LAHORE: The Human Rights Commission of Pakistan (HRCP) on Tuesday voiced alarm over increasing violence against women in Pakistan.
In a statement, the commission said: “HRCP has watched with grave concern the rising incidences of violence against women in Pakistan recently. Unfortunately, such incidents have always been commonplace in the country but now such reports are coming not from far-off places but from the main cities.”
Several cases of rape had been reported from Punjab in the past few days, including that of the five-year-old child. In Lahore alone, police had registered 113 cases of rape from January 1 to August 31 this year. Over the same period, police in Lahore had registered 32 gang-rape cases, the statement read.
It further said: “The problem is hardly confined to Punjab. The plight of Kainat Soomro, a young rape victim in Sindh, and the excesses she has had to endure in her efforts to bring her tormentors to justice are there for all to see. Her ordeal represents how rape victims, who have the courage to pursue their rapists, are left to fend for themselves. Earlier this week, three women were shot dead by family members in the name of ‘honour’ in Kohat, Khyber Pakhtunkhwa.”
According to media monitoring by the HRCP, until the end of July this year, at least 44 women had become targets of acid attacks, seven of whom had died eventually. As many as 44 women had been set on fire; 11 had died in such attacks. As many as 451 women had been killed in Pakistan in the name of honour in 2013 by the end of July, compared to 918 killed in 2012.
Furthermore, the commission said it was “acutely concerned” that risks had grown even for those who tried and helped the victims in any manner or tried to expose the excesses. Human rights defenders who tried to highlight excesses against women had become particularly vulnerable. In fact, an HRCP staff member had to be relocated just a fortnight earlier as his reporting of a woman being beaten by her relatives upset the family and they had threatened to kill him and started following him around.
“Such targeting of a section of population solely on account of gender is utterly unacceptable and it is a matter of shame that society at large has not felt compelled to raise a strong enough voice to put an end to this travesty,” the commission said.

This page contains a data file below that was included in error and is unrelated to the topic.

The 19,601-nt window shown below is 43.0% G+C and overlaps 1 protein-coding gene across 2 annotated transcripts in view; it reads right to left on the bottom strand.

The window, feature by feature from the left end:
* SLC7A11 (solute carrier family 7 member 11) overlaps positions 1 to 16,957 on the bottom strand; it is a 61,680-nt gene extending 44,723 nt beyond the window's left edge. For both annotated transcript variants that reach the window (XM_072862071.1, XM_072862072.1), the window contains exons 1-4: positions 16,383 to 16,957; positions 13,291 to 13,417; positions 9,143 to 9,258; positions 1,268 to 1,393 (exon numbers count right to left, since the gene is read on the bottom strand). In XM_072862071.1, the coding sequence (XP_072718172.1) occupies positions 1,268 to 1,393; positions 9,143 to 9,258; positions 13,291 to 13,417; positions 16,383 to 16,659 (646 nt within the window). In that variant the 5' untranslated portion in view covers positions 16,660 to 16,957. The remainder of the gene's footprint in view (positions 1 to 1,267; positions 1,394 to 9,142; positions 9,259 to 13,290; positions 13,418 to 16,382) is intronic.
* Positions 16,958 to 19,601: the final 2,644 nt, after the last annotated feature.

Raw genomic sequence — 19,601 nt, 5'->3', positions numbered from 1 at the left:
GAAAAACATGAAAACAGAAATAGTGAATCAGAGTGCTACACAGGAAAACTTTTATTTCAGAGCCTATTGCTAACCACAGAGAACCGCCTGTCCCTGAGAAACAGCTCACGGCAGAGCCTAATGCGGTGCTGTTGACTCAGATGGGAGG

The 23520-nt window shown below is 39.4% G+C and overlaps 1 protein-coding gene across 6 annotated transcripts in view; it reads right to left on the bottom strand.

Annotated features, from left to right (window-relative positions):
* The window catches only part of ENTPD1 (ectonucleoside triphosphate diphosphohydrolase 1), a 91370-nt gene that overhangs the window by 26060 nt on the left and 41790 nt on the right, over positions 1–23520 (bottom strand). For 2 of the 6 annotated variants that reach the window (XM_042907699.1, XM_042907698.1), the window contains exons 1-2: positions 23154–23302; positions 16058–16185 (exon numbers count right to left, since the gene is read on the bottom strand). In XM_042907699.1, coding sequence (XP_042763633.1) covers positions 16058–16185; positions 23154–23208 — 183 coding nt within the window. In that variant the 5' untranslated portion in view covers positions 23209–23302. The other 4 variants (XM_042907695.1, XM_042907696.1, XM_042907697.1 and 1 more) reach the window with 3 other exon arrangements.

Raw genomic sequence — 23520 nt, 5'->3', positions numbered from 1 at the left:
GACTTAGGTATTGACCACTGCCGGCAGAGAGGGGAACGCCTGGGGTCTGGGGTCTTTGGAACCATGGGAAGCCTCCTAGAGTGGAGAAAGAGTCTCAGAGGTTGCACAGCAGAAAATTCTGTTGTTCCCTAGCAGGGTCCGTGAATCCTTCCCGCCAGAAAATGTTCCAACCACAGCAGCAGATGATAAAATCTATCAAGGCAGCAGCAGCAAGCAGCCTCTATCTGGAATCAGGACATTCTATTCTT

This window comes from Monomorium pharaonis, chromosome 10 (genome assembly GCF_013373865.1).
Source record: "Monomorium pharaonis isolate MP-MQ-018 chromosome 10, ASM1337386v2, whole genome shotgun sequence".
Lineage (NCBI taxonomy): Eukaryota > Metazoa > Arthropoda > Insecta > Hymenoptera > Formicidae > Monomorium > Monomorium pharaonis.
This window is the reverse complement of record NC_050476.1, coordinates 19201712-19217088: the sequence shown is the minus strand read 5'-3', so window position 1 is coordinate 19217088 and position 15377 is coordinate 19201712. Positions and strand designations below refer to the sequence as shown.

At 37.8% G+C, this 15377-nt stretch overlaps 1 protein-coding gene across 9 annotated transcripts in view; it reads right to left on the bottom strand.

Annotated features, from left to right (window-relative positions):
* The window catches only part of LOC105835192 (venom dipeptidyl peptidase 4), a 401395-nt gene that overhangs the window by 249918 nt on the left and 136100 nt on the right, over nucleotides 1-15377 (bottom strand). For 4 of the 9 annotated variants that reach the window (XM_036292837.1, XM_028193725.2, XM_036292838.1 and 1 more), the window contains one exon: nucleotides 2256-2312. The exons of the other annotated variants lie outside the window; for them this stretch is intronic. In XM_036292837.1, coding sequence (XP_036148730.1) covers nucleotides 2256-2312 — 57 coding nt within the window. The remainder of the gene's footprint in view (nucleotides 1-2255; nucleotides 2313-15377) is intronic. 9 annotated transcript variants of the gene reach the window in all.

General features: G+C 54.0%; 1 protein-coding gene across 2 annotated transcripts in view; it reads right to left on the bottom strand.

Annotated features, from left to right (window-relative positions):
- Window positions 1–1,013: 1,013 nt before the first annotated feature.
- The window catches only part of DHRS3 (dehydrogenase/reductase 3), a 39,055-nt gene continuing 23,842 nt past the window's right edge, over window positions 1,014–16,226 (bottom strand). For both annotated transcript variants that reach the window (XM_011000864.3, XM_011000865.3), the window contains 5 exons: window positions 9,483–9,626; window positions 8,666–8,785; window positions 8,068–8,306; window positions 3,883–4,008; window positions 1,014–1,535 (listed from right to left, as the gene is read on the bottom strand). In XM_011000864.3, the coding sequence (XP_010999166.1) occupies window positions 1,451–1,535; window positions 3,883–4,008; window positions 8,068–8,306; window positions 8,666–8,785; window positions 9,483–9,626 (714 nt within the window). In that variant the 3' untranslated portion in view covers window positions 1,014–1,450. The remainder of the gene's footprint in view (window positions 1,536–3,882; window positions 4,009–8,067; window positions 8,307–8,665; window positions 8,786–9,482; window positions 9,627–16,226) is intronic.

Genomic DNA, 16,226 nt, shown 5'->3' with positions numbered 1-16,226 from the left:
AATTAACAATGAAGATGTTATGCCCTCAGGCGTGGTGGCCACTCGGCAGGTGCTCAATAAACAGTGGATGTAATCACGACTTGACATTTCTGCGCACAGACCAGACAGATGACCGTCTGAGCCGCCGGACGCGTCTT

According to the commission, a combination of factors contributes to the culture of violence against women and impunity for perpetrators. One is the perpetual living in denial and a persistent refusal to acknowledge as a society that there is a problem of pervasive violence against women that needs to be addressed urgently.
As women had struggled to gain greater say in decisions that affected their lives – from getting education to finding gainful employment and speaking their mind about marriage or choice of spouse – they seemed to have invited ever greater degree and incidence of violence. It is unfortunate that such violence had not been adequately condemned by prominent members of society and political leaders. The conditions that enabled the perpetrators to avoid paying for their crime had also directly contributed to the growth of violence.
The HRCP called upon the authorities to include ending violence against women and impunity for violators to its list of priorities in order to do justice to half of the country’s population. It hoped these steps would include raising awareness and would not merely be confined to making changes in laws that remained unenforced.
The commission also hoped at least some steps would be taken to ensure a safe working environment for journalists and human rights defenders.